The open letter calls for G7 leaders to ensure inclusive, quality education is made available and accessible to children with disabilities, particularly girls, who are often disadvantaged on the grounds of gender as well as disability. It also calls for leaders to keep the promises they committed to as part of the United Nations Sustainable Development Goals, which aim to address global poverty and climate change.
Sightsavers campaign manager Ross McMullan said: “We’re delighted to have gained so many signatures. It’s vital that world leaders know they’re being watched and held accountable for meeting their commitments as stated in the SDGs and the UN Convention on the Rights of Persons with Disabilities. Children with disabilities, and particularly girls, are at greater risk of missing out on education in the wake of the pandemic, and this represents a huge potential loss to society.”
The campaign is focusing on inclusive education during June and July as world leaders gather in the UK for the G7 Summit in Cornwall and Global Education Summit in London. The two summits are opportunities for progress to be made towards Sustainable Development Goal 4 – inclusive, quality education for all children – and the campaign hopes the pressure of public support will result in countries investing necessary funds and meeting the commitments made in the G7 girls’ education declaration.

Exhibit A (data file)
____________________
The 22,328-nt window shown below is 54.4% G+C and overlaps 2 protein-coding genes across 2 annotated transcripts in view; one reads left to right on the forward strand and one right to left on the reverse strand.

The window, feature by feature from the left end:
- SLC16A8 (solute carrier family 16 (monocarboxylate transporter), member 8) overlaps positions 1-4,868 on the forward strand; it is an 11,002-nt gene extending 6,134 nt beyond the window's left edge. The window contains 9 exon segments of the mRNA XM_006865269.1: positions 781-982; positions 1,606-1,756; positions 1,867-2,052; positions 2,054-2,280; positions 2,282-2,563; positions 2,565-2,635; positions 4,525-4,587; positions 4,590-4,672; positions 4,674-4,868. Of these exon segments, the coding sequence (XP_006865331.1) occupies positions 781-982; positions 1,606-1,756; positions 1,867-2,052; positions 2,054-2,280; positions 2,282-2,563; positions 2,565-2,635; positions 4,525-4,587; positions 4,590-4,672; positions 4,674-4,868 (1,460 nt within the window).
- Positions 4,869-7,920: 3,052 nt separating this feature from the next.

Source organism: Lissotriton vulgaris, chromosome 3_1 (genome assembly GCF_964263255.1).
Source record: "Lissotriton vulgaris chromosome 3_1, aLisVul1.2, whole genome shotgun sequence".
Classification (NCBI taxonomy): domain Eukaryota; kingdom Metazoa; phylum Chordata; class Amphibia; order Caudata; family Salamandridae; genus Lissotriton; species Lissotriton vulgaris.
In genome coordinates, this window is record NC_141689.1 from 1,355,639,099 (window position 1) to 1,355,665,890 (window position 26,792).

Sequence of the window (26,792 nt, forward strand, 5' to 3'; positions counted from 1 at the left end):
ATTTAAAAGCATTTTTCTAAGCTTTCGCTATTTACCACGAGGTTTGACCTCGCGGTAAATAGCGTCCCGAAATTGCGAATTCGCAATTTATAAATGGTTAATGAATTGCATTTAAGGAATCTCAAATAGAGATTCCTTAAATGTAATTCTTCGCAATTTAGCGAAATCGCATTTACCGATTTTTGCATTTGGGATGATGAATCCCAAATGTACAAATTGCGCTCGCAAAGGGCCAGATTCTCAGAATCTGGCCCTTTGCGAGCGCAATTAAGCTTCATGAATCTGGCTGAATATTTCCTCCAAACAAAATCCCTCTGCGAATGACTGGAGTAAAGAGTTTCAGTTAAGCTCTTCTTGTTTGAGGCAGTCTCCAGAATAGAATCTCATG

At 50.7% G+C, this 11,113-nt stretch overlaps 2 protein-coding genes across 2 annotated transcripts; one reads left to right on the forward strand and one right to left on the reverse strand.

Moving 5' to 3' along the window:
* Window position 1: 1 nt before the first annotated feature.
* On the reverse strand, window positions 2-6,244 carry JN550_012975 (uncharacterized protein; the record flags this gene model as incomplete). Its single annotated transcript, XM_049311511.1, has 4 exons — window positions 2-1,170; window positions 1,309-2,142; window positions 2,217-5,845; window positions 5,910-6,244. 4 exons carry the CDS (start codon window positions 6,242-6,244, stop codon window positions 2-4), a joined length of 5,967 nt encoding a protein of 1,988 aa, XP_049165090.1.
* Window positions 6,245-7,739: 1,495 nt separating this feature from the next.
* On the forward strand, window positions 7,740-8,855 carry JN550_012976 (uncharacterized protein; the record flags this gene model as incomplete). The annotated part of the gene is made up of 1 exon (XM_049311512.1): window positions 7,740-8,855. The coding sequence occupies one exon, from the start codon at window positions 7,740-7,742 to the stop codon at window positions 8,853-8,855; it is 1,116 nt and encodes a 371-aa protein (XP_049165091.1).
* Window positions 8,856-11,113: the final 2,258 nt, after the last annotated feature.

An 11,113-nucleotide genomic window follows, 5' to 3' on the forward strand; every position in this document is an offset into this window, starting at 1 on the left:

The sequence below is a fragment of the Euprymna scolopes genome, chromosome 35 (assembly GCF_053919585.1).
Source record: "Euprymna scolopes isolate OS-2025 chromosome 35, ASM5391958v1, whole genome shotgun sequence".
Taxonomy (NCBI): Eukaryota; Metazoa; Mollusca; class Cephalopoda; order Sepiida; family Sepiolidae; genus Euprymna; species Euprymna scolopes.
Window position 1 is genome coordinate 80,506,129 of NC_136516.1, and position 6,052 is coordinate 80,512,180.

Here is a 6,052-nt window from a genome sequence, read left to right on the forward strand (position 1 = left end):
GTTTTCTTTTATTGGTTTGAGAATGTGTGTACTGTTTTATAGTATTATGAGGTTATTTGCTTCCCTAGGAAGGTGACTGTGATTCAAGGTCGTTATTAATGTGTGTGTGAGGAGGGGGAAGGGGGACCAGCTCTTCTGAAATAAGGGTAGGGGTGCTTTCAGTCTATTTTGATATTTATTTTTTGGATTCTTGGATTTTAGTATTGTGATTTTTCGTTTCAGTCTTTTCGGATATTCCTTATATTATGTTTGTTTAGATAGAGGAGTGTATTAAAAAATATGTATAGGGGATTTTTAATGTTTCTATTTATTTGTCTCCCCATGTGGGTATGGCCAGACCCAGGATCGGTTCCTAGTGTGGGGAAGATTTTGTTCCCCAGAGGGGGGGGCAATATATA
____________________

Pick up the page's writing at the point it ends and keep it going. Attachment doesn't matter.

An estimated 33 million children with disabilities in low and middle income countries were already out of school before the pandemic, and many children with disabilities who were attending school did not have their educational needs met during the pandemic as online learning platforms and virtual teaching were frequently inaccessible to them.
Watch the video to see a message for world leaders from children in Sierra Leone.
We fight for the rights of people with disabilities around the world.About the campaign
Sightsavers has partnered with the Fred Hollows Foundation and PlenOptika to pilot a new vision care strategy that aims to revolutionise eye care worldwide.
Sightsavers began working in Kenya in 1952, when blindness affected up to 7% of rural Kenyans.
Sightsavers has been awarded $16.9 million to continue and expand its deworming work, after a funding recommendation from US charity evaluator GiveWell.